House Republicans slam treatment of Jan. 6 defendants held at D.C. jail
U.S. Rep. Marjorie Taylor Greene, R-Georgia, speaks at press conference Tuesday in Washington, D.C. She is joined by (left to right): Republican Reps. Paul Gosar of Arizona, Matt Gaetz of Florida and Louie Gohmert of Texas. (Ariana Figueroa | States Newsroom)
WASHINGTON — Four House Republicans held a Tuesday press conference to complain about the poor conditions at a District of Columbia jail housing inmates charged with violence in connection with the Jan. 6 insurrection at the U.S. Capitol.
But a District of Columbia advocate for prison reform in an interview said that jail and another in D.C. have been in terrible shape for years, and little attention has been paid when it is primarily local Black inmates who are affected.
A 2015 report by civil rights lawyers documented “appalling” conditions at the facilities, “especially in light of their disproportionate impact on African-Americans.”
The press event, held inside the U.S. Capitol, included two GOP members who have been stripped of their committee assignments by votes in the House — Reps. Marjorie Taylor Greene of Georgia and Paul Gosar of Arizona.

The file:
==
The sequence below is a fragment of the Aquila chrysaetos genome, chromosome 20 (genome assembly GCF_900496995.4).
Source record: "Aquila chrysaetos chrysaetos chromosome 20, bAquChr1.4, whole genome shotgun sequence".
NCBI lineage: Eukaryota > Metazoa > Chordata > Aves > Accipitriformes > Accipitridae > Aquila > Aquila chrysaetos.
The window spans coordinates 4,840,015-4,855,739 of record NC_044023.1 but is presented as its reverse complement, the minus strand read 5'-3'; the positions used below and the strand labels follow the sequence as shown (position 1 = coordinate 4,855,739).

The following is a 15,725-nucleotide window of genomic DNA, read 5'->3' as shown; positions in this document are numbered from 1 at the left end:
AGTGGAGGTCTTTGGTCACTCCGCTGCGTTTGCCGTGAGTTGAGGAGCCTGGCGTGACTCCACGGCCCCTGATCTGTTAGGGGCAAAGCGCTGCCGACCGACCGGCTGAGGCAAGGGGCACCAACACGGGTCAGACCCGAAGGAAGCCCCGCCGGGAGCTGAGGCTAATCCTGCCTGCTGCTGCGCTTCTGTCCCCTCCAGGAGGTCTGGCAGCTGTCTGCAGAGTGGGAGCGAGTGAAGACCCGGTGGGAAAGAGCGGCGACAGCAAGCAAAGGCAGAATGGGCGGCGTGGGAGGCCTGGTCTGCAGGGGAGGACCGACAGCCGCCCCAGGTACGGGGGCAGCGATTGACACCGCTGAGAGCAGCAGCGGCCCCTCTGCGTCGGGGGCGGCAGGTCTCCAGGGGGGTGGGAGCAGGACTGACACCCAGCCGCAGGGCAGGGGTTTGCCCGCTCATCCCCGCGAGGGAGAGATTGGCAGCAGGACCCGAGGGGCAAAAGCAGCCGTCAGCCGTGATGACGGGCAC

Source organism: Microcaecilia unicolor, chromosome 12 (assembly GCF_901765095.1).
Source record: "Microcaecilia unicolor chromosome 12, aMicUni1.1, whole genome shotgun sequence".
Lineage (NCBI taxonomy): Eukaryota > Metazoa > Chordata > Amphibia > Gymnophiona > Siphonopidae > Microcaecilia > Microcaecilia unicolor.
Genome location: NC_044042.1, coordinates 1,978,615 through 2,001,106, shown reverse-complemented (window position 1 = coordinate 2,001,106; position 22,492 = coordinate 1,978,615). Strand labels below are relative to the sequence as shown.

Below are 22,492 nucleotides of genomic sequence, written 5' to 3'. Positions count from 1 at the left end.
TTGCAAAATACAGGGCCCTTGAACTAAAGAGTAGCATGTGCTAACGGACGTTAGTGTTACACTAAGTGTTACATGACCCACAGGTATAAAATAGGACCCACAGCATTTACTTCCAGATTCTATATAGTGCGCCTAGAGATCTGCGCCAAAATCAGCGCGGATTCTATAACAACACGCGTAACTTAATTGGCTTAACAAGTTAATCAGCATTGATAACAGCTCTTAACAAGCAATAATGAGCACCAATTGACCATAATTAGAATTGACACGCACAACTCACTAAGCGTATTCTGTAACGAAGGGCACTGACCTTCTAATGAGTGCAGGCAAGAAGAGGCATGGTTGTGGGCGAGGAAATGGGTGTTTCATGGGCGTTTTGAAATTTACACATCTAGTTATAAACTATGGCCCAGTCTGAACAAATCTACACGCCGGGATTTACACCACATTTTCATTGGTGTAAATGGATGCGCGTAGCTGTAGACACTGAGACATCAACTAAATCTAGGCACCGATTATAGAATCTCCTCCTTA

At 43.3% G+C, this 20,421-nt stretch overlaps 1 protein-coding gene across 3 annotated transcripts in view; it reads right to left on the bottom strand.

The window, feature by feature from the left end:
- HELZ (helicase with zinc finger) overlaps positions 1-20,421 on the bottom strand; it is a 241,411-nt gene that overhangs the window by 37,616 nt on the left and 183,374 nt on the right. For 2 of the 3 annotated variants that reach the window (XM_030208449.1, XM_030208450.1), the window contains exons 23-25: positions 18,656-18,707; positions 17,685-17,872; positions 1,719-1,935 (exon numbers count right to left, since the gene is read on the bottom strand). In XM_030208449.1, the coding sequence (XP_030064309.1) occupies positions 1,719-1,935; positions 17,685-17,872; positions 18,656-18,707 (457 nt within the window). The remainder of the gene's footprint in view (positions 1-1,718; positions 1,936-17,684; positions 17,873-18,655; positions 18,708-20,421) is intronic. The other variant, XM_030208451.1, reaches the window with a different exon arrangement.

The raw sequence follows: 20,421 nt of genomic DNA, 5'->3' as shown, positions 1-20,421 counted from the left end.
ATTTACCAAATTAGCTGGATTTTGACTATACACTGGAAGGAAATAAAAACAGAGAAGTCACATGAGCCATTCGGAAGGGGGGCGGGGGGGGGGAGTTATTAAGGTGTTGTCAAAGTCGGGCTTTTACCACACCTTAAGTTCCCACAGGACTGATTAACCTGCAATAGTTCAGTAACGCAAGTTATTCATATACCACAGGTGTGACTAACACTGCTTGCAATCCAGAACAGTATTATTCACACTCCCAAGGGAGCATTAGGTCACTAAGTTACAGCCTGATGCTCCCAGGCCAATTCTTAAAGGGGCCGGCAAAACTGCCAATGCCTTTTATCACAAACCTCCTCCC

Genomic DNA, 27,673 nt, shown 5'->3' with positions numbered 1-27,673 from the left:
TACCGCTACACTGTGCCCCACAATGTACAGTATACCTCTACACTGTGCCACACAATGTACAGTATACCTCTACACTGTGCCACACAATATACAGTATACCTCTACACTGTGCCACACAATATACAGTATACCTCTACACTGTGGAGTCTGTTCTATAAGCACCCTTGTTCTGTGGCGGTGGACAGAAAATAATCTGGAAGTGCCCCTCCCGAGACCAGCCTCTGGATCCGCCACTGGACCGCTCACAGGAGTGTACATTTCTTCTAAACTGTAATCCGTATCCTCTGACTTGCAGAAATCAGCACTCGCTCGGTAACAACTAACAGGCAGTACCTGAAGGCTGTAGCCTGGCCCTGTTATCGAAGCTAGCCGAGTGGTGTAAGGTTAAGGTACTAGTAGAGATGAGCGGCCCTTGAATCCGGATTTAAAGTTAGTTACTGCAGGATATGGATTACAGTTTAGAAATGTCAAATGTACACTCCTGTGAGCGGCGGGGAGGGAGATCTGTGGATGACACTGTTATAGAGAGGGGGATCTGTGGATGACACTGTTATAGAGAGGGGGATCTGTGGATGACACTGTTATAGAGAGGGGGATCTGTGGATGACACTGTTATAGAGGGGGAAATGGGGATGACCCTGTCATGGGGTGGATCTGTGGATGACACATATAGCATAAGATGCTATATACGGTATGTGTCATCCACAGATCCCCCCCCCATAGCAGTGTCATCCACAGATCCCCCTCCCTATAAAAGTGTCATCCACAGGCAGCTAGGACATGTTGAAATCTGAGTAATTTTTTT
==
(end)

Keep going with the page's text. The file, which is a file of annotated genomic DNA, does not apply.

Action was taken against Greene after social media posts surfaced where she encouraged violence against Democratic leaders.
Gosar additionally was censured by Democrats for posting an online anime-style video that depicted him attacking Rep. Alexandria Ocasio-Cortez, (D-N.Y.).
A third congressman at the press briefing, Rep. Matt Gaetz of Florida, is under investigation by the Justice Department looking into sex trafficking allegations to conclude if he violated federal law by providing payments to a 17-year-old girl in exchange for sex.
The fourth, Rep. Louis Gohmert of Texas, has filed to run for attorney general of his state.
Greene at the press event issued a report on her visit to the two D.C. jails, where she talked to some of the more than three dozen inmates being held as they await their trials for their part in the Jan. 6 insurrection.
A mob of thousands of pro-Trump supporters stormed the Capitol on that date in an attempt to stop Congress from certifying the 2020 presidential election. All four of the House members at Tuesday’s press event supported at least one objection to counting President Joe Biden’s electoral votes.